The US and South Korea have been expanding their drills as North Korean nuclear threats have been growing
A TV screen shows a file image of North Korea’s missiles launch during a news programme at the Seoul Railway Station Tuesday. Pic/AP
North Korea test-fired two short-range ballistic missiles in another show of force Tuesday, a day after the United States and South Korea began military drills that Pyongyang views as an invasion rehearsal.
The missiles launched from the southwestern coastal town of Jangyon flew across North Korea before landing in the sea off that country’s east coast, South Korea’s Joint Chiefs of Staff said in a statement. It said both missiles traveled about 620 kilometers (385 miles). The reported flight distances suggest the missiles target South Korea, which hosts about 28,000 U.S. troops. South Korea’s military called the launches “a grave provocation” that undermines stability on the Korean Peninsula.
The U.S. Indo-Pacific Command said Tuesday’s launches don’t pose immediate threat to its allies. But it said the North’s recent tests highlight the “destabilizing impact” of its unlawful weapons programs and that U.S. security commitment to South Korea and Japan remains “ironclad.”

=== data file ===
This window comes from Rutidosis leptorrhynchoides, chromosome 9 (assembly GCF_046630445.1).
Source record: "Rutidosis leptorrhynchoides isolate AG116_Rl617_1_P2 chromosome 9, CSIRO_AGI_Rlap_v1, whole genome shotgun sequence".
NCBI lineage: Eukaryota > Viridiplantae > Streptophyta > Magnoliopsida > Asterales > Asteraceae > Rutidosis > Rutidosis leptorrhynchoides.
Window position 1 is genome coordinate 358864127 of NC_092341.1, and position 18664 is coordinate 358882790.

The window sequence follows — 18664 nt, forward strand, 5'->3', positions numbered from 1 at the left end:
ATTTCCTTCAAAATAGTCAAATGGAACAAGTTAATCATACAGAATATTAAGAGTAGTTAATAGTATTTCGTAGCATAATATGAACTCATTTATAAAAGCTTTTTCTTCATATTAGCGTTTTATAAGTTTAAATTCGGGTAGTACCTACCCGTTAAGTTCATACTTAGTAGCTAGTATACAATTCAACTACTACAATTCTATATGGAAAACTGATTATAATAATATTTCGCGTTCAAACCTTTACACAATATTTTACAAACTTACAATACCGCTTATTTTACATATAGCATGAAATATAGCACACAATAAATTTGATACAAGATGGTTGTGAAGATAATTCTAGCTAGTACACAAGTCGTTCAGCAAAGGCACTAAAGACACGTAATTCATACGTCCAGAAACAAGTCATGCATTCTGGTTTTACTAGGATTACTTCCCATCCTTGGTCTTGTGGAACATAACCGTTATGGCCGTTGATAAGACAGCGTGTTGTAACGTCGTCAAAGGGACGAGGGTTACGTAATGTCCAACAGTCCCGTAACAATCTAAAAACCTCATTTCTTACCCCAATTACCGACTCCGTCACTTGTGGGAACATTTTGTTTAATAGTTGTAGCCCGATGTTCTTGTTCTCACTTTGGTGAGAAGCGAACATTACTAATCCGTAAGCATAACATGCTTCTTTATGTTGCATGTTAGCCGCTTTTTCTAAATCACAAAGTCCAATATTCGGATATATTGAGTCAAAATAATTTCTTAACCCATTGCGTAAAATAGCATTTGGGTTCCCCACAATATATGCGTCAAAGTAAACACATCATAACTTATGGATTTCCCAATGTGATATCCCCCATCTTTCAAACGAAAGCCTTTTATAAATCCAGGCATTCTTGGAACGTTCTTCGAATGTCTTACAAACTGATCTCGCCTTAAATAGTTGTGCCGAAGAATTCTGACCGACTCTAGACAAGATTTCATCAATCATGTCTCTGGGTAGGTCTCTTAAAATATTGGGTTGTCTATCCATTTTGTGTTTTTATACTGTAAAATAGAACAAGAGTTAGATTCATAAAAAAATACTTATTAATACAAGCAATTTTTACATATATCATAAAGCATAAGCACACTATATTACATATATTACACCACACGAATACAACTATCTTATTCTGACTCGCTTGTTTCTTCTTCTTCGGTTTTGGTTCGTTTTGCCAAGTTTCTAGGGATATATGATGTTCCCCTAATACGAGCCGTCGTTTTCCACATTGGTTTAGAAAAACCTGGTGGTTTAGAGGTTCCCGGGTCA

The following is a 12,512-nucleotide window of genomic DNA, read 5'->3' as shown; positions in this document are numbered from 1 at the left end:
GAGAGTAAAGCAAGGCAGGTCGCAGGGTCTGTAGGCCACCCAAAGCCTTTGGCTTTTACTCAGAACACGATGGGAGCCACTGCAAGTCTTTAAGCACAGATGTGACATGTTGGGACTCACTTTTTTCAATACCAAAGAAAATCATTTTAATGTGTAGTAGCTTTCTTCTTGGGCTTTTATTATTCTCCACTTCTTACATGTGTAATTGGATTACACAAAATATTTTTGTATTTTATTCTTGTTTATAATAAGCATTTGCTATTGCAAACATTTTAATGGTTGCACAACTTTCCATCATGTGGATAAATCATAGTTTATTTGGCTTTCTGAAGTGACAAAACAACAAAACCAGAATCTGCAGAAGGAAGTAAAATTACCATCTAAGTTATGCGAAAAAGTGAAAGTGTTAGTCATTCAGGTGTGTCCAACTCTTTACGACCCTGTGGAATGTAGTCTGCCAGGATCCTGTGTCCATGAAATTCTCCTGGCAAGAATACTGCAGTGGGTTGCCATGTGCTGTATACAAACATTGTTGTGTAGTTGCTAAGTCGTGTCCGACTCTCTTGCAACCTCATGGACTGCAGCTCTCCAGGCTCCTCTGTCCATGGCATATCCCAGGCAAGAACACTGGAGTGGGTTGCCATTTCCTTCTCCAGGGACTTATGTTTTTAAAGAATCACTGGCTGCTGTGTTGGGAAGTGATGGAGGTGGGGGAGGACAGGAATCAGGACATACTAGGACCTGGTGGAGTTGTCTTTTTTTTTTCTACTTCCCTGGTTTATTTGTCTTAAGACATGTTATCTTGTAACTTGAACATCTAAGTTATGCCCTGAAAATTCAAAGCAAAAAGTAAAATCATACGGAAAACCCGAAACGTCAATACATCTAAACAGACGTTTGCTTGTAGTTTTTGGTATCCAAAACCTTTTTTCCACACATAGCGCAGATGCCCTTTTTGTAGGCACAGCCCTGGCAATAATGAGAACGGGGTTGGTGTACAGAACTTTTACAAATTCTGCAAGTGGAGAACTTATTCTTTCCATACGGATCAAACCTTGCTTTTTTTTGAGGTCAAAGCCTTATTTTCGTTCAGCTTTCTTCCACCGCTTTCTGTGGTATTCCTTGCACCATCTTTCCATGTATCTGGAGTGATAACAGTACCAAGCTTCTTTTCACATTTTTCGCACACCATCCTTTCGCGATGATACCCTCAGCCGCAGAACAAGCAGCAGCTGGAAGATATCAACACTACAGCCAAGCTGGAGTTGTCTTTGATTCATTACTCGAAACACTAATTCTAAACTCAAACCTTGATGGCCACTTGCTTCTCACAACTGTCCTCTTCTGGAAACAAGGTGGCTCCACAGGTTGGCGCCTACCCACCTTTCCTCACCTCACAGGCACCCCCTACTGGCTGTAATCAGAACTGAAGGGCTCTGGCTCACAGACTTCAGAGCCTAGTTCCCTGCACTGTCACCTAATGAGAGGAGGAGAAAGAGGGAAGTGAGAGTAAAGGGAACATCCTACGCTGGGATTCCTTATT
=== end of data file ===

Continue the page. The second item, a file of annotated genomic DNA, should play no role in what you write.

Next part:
Also Read: North Korean leader Kim calls for intensified drills in case of ‘real war’
Pyongyang could further escalate its weapons tests over the coming days in a tit-for-tat response to the allies’ military drills, which are planned to run until March 23. U.S. National Security Adviser Jake Sullivan said Monday that North Korea has been refining its submarine-launch capabilities since its first test in 2016, and the United States was studying Sunday’s launches to assess the North’s capabilities.
“But of course, we’re not going to let any steps North Korea takes deter us or constrain us from the actions that we feel are necessary to safeguard stability on the Korean Peninsula,” Sullivan said. The two countries have been expanding their drills as N Korean nuclear threats are growing.
Kremlin on AUKUS submarine deal
Russia said on Tuesday that a joint plan by the United States, Britain and Australia to create a new fleet of nuclear-powered submarines raised questions about nuclear proliferation. The leaders of the three countries on Monday announced details of the plan as part of their “AUKUS” partnership pact. It would provide Australia with nuclear-powered attack submarines from the early 2030s to counter China’s ambitions in the Indo-Pacific. Kremlin spokesman Dmitry Peskov told reporters, “There are a lot of questions here related to the problem of non-proliferation. Here we need special transparency, and we need to answer the questions that arise.” China has previously argued that supplying Australia with the submarines, which are conventionally armed but powered by very highly enriched uranium, amounted to an act of nuclear proliferation.